There was a period during its record streak of eight consecutive world championships from 2014 to 2021 that Mercedes seemed unbeatable.
Yet when new rules were introduced to Formula 1 last year, changing the car designs to provide better racing, Mercedes’ prospects strikingly changed. The team failed to adjust to the new rules as well as the Red Bull and Ferrari teams, leaving it unable to compete regularly for wins.
It was a day that Toto Wolff, the Mercedes team principal, always knew would come.
“Every single year when we were successful, we discussed that eventually, we’re going to have a difficult one,” he said.
“There is no sports team in the world that won every single competition that they participated in. That moment came last year, and it was difficult.”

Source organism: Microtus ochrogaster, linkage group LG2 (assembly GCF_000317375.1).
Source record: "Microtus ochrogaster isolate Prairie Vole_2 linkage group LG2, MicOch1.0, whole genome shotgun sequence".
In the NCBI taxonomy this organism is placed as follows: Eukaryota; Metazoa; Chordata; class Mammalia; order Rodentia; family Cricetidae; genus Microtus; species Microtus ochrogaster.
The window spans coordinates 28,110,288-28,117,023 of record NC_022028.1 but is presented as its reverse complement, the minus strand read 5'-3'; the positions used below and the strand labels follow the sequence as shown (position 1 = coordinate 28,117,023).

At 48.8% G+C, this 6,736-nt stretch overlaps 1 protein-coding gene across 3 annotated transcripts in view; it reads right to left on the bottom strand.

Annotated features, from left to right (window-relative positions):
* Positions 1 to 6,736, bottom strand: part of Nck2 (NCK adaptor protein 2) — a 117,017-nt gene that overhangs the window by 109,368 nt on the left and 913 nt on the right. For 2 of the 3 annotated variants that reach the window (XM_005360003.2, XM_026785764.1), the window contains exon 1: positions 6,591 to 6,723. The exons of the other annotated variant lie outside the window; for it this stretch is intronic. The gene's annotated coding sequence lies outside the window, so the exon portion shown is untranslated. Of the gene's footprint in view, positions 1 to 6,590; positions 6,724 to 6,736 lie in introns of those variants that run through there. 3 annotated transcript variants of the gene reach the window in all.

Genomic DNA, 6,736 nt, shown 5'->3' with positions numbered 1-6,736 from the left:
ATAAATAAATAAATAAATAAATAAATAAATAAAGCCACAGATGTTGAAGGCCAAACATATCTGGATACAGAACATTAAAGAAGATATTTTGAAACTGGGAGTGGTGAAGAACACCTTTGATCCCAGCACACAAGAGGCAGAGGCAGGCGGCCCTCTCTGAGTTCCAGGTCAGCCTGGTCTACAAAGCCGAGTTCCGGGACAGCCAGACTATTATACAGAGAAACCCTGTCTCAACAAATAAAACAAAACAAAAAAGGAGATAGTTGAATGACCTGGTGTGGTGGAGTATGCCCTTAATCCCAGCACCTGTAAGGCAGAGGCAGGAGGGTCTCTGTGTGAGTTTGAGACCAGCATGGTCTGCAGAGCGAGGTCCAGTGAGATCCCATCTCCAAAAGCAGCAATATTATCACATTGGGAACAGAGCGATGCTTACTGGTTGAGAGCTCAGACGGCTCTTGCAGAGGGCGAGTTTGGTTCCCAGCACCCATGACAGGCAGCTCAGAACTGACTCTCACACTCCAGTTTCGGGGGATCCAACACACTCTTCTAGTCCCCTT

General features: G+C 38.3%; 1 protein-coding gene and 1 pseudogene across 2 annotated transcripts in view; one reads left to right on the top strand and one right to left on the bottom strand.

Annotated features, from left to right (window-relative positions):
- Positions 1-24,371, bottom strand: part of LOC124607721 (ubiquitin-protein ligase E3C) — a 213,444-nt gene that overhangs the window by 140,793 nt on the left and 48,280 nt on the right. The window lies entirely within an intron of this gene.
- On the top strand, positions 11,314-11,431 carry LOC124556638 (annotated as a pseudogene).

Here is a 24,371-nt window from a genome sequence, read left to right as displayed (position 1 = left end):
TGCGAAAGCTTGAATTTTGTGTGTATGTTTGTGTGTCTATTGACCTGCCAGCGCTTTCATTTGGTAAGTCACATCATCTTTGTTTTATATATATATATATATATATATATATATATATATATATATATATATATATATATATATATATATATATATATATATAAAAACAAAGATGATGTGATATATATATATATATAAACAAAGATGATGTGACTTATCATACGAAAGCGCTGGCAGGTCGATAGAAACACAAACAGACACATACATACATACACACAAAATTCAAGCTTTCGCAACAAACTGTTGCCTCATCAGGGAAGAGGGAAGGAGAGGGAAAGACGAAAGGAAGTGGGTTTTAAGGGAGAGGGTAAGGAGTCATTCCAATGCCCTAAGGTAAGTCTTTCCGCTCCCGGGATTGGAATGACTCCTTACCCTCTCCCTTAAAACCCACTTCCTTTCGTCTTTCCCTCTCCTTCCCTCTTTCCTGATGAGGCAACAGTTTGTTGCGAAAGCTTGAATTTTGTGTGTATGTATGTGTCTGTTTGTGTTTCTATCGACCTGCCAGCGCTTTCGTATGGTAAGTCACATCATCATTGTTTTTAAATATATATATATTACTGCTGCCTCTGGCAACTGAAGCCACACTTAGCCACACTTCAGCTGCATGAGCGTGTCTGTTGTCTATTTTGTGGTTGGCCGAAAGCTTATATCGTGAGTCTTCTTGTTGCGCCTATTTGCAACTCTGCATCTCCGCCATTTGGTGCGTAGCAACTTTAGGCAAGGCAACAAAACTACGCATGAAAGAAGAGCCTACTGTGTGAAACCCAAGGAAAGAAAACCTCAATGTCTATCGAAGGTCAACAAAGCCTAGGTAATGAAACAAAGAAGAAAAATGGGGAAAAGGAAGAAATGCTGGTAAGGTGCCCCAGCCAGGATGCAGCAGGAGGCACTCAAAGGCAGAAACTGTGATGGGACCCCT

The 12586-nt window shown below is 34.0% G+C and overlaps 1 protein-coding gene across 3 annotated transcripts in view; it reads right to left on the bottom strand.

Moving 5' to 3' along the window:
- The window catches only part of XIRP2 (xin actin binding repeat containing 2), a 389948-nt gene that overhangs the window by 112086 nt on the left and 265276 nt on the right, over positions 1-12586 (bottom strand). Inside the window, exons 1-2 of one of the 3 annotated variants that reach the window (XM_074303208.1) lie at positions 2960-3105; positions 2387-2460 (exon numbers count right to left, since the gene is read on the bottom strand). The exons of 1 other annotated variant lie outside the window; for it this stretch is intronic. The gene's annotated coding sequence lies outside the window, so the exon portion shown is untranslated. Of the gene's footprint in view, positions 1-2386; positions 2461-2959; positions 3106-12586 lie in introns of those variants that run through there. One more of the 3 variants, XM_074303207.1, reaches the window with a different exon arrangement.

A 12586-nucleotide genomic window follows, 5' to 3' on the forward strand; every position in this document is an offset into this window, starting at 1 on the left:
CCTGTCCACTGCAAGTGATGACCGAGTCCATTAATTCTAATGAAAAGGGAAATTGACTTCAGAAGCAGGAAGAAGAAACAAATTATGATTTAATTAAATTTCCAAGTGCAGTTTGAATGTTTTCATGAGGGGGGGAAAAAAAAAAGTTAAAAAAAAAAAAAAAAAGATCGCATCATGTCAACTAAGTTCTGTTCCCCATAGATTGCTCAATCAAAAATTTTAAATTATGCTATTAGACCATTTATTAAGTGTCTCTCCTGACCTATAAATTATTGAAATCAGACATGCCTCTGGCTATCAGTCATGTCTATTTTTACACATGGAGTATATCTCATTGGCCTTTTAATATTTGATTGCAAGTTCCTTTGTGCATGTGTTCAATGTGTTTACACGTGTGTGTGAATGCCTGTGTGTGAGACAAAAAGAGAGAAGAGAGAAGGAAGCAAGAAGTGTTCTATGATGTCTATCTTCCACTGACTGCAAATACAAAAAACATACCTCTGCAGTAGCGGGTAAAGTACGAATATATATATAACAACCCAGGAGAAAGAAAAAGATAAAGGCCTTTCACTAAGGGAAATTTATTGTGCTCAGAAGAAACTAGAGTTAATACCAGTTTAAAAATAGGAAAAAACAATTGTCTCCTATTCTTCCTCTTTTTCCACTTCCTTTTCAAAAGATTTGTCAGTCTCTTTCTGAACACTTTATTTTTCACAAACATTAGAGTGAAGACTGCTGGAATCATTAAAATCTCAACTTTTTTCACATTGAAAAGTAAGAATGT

Mercedes ended the year third in the standings, winning just one race and finishing 244 points behind the champion team, Red Bull, which won 17 races. Lewis Hamilton, the seven-time world champion, went a full season without winning a race for the first time in his Formula 1 career.
The experience has prompted Hamilton to be more cautious about his chances going into his 11th season with Mercedes.
“I wouldn’t say I’m bullish like I was last year,” Hamilton said. “I would say just more cautious. I know that whatever we’re faced with, we have the best team to deal with whatever we come across.”